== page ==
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The Digital Act (DigiG) and the Health Data Utilization Act (GDNG)

Opportunity for digitization in the healthcare sector or excessive demands on the healthcare landscape – a critical contribution to the legal innovations

The Digital Act (DigiG) and the Health Data Utilization Act (GDNG)

Opportunity for digitization in the healthcare sector or excessive demands on the healthcare landscape – a critical contribution to the legal innovations

The Federal Minister of Health Karl Lauterbach (SPD) aims to accelerate the expansion of digitalization in the healthcare sector and make digital applications more widely available with the law “to accelerate the digitalization of the healthcare system”, which was passed on 14.12.2023; in the context of the inadequate level of digitalization in German healthcare facilities, this goal is very welcome. However, service providers will have to contend with more organizational and bureaucratic work, so that the pressure is likely to increase in addition to the current challenges such as energy cost increases or the shortage of skilled workers.

The challenges of the ePA

Filling the electronic patient file (ePA) is at the heart of the new law and is aimed at a faster, nationwide distribution of the ePA. From 2025, the implementation of the ePA for all patients should therefore begin, provided that this is not contradicted by the so-called opt-out solution.

Among other things, patients receive a largely automatically generated medication overview, which increases patient safety by avoiding interactions. At the same time, the duties of cooperation for service providers will be significantly expanded. This concerns, for example, the filling of the ePA with data from doctor’s letters, findings or diagnostic reports as well as the digitization of old findings at the request of patients or the transfer of paper-based medical records to an electronic treatment record. In addition, a number of new information obligations are being created, combined with bureaucracy.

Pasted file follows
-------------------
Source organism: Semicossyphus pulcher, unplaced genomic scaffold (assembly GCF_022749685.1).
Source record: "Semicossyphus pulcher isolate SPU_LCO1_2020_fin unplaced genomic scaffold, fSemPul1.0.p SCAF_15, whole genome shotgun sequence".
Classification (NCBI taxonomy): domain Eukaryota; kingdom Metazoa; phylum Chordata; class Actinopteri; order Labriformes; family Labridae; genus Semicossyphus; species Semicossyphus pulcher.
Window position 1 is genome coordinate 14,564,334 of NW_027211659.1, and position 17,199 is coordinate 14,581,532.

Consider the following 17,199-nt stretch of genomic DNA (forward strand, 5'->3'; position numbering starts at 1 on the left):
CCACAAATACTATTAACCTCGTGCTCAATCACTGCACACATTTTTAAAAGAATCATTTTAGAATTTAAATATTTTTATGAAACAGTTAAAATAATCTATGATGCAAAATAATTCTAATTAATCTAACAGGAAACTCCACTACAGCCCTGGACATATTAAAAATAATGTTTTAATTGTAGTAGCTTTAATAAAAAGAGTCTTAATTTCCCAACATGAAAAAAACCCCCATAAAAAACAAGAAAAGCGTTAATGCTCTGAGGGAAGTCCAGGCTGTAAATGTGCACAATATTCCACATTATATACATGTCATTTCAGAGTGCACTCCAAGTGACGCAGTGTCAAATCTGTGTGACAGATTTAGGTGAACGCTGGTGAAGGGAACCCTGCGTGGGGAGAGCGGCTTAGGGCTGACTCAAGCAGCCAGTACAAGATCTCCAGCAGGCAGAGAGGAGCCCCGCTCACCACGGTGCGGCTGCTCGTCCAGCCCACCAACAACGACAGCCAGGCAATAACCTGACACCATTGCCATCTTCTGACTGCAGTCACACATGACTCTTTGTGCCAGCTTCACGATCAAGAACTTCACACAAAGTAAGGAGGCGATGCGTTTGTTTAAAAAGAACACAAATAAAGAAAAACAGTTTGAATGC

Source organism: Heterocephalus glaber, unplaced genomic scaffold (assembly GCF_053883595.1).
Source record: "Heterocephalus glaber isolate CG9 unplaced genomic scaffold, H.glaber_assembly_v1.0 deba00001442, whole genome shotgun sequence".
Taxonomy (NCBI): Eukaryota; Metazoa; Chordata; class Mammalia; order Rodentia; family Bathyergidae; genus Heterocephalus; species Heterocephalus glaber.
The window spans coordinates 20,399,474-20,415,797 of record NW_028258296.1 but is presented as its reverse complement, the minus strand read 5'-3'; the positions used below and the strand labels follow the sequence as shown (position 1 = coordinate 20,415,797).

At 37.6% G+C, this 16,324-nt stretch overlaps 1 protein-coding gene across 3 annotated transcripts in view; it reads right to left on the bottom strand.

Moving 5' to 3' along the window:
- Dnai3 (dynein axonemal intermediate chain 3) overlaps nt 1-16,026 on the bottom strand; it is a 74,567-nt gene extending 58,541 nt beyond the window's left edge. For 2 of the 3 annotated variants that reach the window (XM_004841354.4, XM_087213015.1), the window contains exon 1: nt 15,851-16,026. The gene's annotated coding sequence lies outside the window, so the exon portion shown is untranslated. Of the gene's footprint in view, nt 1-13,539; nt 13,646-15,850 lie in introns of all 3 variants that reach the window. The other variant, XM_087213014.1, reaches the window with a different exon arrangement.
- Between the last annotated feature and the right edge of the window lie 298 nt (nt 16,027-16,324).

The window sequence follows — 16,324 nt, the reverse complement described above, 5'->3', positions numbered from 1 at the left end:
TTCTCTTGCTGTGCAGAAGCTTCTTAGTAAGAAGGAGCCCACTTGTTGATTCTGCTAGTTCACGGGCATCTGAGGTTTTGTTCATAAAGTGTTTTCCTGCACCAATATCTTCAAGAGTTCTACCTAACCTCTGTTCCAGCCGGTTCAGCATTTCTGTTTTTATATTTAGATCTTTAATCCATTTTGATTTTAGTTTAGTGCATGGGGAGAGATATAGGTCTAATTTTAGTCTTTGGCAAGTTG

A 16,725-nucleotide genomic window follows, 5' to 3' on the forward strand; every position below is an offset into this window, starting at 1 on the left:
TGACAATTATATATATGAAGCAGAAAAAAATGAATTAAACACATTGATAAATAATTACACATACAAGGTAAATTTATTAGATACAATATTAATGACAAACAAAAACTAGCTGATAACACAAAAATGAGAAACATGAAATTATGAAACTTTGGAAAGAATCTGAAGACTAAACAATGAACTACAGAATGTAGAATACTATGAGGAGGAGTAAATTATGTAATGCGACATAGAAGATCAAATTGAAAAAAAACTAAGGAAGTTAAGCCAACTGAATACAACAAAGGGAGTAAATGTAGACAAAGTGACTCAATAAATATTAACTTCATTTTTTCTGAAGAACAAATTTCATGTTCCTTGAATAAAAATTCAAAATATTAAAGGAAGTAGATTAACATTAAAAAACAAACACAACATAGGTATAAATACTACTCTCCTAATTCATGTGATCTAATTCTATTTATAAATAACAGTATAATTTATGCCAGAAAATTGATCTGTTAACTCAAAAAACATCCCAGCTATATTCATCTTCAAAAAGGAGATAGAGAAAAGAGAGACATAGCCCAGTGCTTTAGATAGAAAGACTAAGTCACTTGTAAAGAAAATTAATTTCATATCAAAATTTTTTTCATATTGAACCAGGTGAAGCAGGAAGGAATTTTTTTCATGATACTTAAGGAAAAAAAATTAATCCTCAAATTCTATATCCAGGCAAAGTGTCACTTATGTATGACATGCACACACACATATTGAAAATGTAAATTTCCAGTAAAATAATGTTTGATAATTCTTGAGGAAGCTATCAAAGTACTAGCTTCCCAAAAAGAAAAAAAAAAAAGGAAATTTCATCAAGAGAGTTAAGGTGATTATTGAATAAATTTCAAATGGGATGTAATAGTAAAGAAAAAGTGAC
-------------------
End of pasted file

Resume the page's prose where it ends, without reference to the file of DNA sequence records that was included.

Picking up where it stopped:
While the most structured, complete and automated possible filling of the ePA should be viewed positively (e.g. digital medication overview), the “simple” provision of data should not jeopardize the protection of patient-related data. In the context of the “Health Data Utilization Act” (GDNG), which was passed at the same time, the easier access to patient data for research and industry is to be welcomed in principle, but its design is to be viewed critically in places. For example, the orientation towards the common good is mentioned right at the beginning of the law in Section 1 GDNG, although the vagueness of this term was emphasized in several statements and in the Health Committee. The possibility of use by health insurance companies is also seen as a softening of the previous separation between care management and cost-bearing. In addition, the option for patients to delete data from the ePA poses a risk to patient safety if, for example, relevant medical data is not visible during treatment.

Mandatory introduction of the electronic prescription (e-prescription)

The digital prescription of medicines has been in the process of being introduced since mid-2021 and has so far functioned on a voluntary basis. In order to further expand the use of e-prescriptions, the digital prescription of medicines is now mandatory for patients with statutory health insurance from January 2024. In the following years, the e-prescription will then be extended to other areas of application such as digital health applications (DiGAs), anaesthetic prescriptions, nursing care and therapeutic products.

On the one hand, the introduction of e-prescriptions can help to simplify processes and improve accessibility for patients. On the other hand, complicated registration processes for the eHC with payers and technical problems with the telematics infrastructure are still hindering wider acceptance.

Cloud computing and data security

The new Section 393 of Book V of the German Social Code (SGB V) regulates the use of cloud computing services by hospitals for the first time. The focus here is on the security aspects of cloud service providers. The regulations make sense as part of a series of legislative projects to increase the cyber resilience of various critical industries against the backdrop of increasing cyber threats. The expansion of cloud computing in the healthcare sector is being promoted. Clearer framework conditions are being created for hospitals for the growing range of cloud-based services in terms of data protection and data security.

Opportunities of digital health applications (DiGAs)

Since the Digital Healthcare Act (DVG) 2019, patients have been able to make use of DiGAs in principle. According to TK’s DiGA Report 2022, around 19,000 DIGAs were used by 12.1 million TK policyholders in 2021 (2023)[1]. Similar to the ePA and e-prescription, the use of DiGAs is therefore to be expanded for new areas of application and spread more quickly. The medical device classification will be extended to the higher risk classes (IIb) in future in order to create more care options (e.g. telemonitoring). It is also positive for patient care that the design of the DiGA awards will be even more closely aligned with success criteria and that the proof of benefit for patients will be further developed and thus strengthened.